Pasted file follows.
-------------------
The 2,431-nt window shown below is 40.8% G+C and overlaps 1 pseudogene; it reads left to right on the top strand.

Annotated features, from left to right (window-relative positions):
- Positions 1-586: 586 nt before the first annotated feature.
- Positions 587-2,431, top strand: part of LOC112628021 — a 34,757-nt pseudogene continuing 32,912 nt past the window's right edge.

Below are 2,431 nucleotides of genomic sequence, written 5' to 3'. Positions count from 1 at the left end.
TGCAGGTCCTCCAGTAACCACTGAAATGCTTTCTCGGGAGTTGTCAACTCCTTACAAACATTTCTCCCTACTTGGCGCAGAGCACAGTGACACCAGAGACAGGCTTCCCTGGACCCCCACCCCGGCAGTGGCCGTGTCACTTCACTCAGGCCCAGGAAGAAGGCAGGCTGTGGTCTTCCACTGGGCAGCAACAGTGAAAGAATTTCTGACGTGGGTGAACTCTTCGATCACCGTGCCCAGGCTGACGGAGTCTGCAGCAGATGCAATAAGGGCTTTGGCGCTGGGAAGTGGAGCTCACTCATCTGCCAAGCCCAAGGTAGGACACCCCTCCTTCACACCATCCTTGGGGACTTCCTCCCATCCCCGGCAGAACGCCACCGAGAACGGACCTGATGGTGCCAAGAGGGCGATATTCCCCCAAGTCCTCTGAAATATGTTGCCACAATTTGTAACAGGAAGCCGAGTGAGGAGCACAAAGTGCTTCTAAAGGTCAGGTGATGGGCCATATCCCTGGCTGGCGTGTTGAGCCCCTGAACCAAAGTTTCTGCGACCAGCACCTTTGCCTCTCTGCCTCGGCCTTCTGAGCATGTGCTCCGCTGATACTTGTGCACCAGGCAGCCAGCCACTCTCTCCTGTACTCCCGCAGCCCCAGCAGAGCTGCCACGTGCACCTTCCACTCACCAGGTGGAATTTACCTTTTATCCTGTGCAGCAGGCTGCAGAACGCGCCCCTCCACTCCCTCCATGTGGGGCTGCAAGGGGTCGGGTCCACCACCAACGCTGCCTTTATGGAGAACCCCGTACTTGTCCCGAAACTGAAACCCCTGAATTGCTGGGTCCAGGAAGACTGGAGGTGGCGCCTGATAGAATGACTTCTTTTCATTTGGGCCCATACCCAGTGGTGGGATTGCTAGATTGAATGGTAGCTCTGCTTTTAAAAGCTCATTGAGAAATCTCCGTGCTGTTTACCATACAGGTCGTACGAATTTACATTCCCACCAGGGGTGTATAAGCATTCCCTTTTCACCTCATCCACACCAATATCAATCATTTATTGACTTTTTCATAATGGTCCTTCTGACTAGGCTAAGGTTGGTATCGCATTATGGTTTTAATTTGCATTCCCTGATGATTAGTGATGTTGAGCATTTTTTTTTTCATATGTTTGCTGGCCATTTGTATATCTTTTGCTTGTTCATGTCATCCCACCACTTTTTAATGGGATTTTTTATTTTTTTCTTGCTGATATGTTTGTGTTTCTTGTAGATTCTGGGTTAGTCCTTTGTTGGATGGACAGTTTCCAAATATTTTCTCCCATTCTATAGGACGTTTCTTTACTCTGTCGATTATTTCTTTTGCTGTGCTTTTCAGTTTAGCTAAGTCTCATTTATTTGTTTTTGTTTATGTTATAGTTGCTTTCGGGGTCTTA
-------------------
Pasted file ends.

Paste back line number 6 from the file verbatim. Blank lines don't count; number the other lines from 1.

TGCAGGTCCTCCAGTAACCACTGAAATGCTTTCTCGGGAGTTGTCAACTCCTTACAAACATTTCTCCCTACTTGGCGCAGAGCACAGTGACACCAGAGACAGGCTTCCCTGGACCCCCACCCCGGCAGTGGCCGTGTCACTTCACTCAGGCCCAGGAAGAAGGCAGGCTGTGGTCTTCCACTGGGCAGCAACAGTGAAAGAATTTCTGACGTGGGTGAACTCTTCGATCACCGTGCCCAGGCTGACGGAGTCTGCAGCAGATGCAATAAGGGCTTTGGCGCTGGGAAGTGGAGCTCACTCATCTGCCAAGCCCAAGGTAGGACACCCCTCCTTCACACCATCCTTGGGGACTTCCTCCCATCCCCGGCAGAACGCCACCGAGAACGGACCTGATGGTGCCAAGAGGGCGATATTCCCCCAAGTCCTCTGAAATATGTTGCCACAATTTGTAACAGGAAGCCGAGTGAGGAGCACAAAGTGCTTCTAAAGGTCAGGTGATGGGCCATATCCCTGGCTGGCGTGTTGAGCCCCTGAACCAAAGTTTCTGCGACCAGCACCTTTGCCTCTCTGCCTCGGCCTTCTGAGCATGTGCTCCGCTGATACTTGTGCACCAGGCAGCCAGCCACTCTCTCCTGTACTCCCGCAGCCCCAGCAGAGCTGCCACGTGCACCTTCCACTCACCAGGTGGAATTTACCTTTTATCCTGTGCAGCAGGCTGCAGAACGCGCCCCTCCACTCCCTCCATGTGGGGCTGCAAGGGGTCGGGTCCACCACCAACGCTGCCTTTATGGAGAACCCCGTACTTGTCCCGAAACTGAAACCCCTGAATTGCTGGGTCCAGGAAGACTGGAGGTGGCGCCTGATAGAATGACTTCTTTTCATTTGGGCCCATACCCAGTGGTGGGATTGCTAGATTGAATGGTAGCTCTGCTTTTAAAAGCTCATTGAGAAATCTCCGTGCTGTTTACCATACAGGTCGTACGAATTTACATTCCCACCAGGGGTGTATAAGCATTCCCTTTTCACCTCATCCACACCAATATCAATCATTTATTGACTTTTTCATAATGGTCCTTCTGACTAGGCTAAGGTTGGTATCGCATTATGGTTTTAATTTGCATTCCCTGATGATTAGTGATGTTGAGCATTTTTTTTTTCATATGTTTGCTGGCCATTTGTATATCTTTTGCTTGTTCATGTCATCCCACCACTTTTTAATGGGATTTTTTATTTTTTTCTTGCTGATATGTTTGTGTTTCTTGTAGATTCTGGGTTAGTCCTTTGTTGGATGGACAGTTTCCAAATATTTTCTCCCATTCTATAGGACGTTTCTTTACTCTGTCGATTATTTCTTTTGCTGTGCTTTTCAGTTTAGCTAAGTCTCATTTATTTGTTTTTGTTTATGTTATAGTTGCTTTCGGGGTCTTA